Finally, I believe that police can in theory play a role in controlling crime. Both historical work and specific studies find that when there is no widely-accepted state authority responsible for holding perpetrators of violence accountable, common day-to-day disputes tend to escalate into tit-for-tat feuds that can persist for generations. That kind of thing is practically a daily occurrence in my home city of Philadelphia today. One could make a similar point about the recent drastic cutback in traffic enforcement in many cities and the associated explosion of reckless driving, illegal registrations, etc. (More on this later.)
Believing in the inevitability of some kind of organized coercion in general is not at all to endorse the current reality of American police. If a democratic government must rely, at bottom, on some kind of police apparatus, then it is all the more important that such a coercive power be legitimately empowered and carefully controlled.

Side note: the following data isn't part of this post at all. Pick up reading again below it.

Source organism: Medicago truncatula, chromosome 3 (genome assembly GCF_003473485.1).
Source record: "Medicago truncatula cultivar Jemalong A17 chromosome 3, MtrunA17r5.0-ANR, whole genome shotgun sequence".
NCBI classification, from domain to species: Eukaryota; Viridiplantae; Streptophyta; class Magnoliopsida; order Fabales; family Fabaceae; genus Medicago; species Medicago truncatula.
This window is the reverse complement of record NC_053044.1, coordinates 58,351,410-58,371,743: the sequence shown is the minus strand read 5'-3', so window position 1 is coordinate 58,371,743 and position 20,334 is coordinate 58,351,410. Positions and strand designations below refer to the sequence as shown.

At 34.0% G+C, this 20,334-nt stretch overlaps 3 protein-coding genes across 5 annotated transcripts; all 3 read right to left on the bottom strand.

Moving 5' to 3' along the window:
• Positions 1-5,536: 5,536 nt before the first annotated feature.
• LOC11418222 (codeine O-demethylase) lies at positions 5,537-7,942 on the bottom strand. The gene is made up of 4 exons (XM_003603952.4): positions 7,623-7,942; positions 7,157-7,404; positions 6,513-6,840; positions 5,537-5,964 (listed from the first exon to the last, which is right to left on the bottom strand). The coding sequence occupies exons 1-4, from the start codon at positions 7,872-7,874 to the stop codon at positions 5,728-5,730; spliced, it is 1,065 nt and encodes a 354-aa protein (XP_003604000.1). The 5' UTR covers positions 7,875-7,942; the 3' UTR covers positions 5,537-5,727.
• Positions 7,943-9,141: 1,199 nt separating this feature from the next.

As a rule, American police departments are more like the militaries of tutelary democracies like Ataturk's Turkey, where elected leaders were subordinated to the army and generals meddled extensively in politics. For instance, the New York Police Department is not even close to the worst in the country and yet during the George Floyd protests they kidnapped the mayor's daughter, and a police union published her arrest record (including many sensitive personal details) online. One hour later the mayor told protesters they needed to go home. In other cities across the country, cop overtime scams or other egregious featherbedding schemes are common, and in the worst ones, lawless cops and courts conspire to systematically extort money from the civilian population through fraudulent fines and fees.
This is not just unacceptable for any kind of even moderately progressive government, it is a threat to democracy itself. Allowing armed agents of the state to subjugate the elected government is practically the dictionary definition of political tyranny.